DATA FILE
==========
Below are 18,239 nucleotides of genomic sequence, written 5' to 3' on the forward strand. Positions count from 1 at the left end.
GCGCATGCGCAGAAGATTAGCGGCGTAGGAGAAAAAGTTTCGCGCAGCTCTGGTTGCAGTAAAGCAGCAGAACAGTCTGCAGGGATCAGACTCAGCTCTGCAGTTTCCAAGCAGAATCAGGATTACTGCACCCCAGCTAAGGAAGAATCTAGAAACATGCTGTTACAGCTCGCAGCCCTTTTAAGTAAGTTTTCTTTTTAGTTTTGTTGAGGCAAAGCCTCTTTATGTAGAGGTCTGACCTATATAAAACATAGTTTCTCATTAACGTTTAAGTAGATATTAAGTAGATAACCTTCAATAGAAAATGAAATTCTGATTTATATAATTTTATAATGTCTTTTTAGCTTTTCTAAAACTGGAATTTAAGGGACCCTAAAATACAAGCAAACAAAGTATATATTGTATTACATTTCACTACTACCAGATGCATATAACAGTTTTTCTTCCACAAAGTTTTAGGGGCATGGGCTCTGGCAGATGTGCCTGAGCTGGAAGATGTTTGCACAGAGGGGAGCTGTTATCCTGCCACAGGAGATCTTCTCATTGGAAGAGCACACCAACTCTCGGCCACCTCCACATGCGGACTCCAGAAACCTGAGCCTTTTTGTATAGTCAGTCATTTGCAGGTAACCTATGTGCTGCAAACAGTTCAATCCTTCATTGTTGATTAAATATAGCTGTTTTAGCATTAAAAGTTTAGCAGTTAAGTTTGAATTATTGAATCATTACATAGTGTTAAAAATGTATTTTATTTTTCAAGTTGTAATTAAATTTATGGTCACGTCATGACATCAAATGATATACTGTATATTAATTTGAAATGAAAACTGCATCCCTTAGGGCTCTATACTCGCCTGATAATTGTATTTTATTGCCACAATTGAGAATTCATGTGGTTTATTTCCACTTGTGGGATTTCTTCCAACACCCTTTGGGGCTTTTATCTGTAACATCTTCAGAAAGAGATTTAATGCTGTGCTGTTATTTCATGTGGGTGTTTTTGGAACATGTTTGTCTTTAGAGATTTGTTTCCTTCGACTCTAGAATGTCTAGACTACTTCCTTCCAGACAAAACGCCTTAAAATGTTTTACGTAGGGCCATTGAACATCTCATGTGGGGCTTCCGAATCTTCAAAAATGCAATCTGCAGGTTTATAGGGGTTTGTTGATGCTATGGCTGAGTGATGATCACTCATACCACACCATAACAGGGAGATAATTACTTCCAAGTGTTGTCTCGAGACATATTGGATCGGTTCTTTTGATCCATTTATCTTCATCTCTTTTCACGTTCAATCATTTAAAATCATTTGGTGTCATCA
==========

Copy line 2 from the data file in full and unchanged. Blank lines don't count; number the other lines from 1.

GCGCATGCGCAGAAGATTAGCGGCGTAGGAGAAAAAGTTTCGCGCAGCTCTGGTTGCAGTAAAGCAGCAGAACAGTCTGCAGGGATCAGACTCAGCTCTGCAGTTTCCAAGCAGAATCAGGATTACTGCACCCCAGCTAAGGAAGAATCTAGAAACATGCTGTTACAGCTCGCAGCCCTTTTAAGTAAGTTTTCTTTTTAGTTTTGTTGAGGCAAAGCCTCTTTATGTAGAGGTCTGACCTATATAAAACATAGTTTCTCATTAACGTTTAAGTAGATATTAAGTAGATAACCTTCAATAGAAAATGAAATTCTGATTTATATAATTTTATAATGTCTTTTTAGCTTTTCTAAAACTGGAATTTAAGGGACCCTAAAATACAAGCAAACAAAGTATATATTGTATTACATTTCACTACTACCAGATGCATATAACAGTTTTTCTTCCACAAAGTTTTAGGGGCATGGGCTCTGGCAGATGTGCCTGAGCTGGAAGATGTTTGCACAGAGGGGAGCTGTTATCCTGCCACAGGAGATCTTCTCATTGGAAGAGCACACCAACTCTCGGCCACCTCCACATGCGGACTCCAGAAACCTGAGCCTTTTTGTATAGTCAGTCATTTGCAGGTAACCTATGTGCTGCAAACAGTTCAATCCTTCATTGTTGATTAAATATAGCTGTTTTAGCATTAAAAGTTTAGCAGTTAAGTTTGAATTATTGAATCATTACATAGTGTTAAAAATGTATTTTATTTTTCAAGTTGTAATTAAATTTATGGTCACGTCATGACATCAAATGATATACTGTATATTAATTTGAAATGAAAACTGCATCCCTTAGGGCTCTATACTCGCCTGATAATTGTATTTTATTGCCACAATTGAGAATTCATGTGGTTTATTTCCACTTGTGGGATTTCTTCCAACACCCTTTGGGGCTTTTATCTGTAACATCTTCAGAAAGAGATTTAATGCTGTGCTGTTATTTCATGTGGGTGTTTTTGGAACATGTTTGTCTTTAGAGATTTGTTTCCTTCGACTCTAGAATGTCTAGACTACTTCCTTCCAGACAAAACGCCTTAAAATGTTTTACGTAGGGCCATTGAACATCTCATGTGGGGCTTCCGAATCTTCAAAAATGCAATCTGCAGGTTTATAGGGGTTTGTTGATGCTATGGCTGAGTGATGATCACTCATACCACACCATAACAGGGAGATAATTACTTCCAAGTGTTGTCTCGAGACATATTGGATCGGTTCTTTTGATCCATTTATCTTCATCTCTTTTCACGTTCAATCATTTAAAATCATTTGGTGTCATCA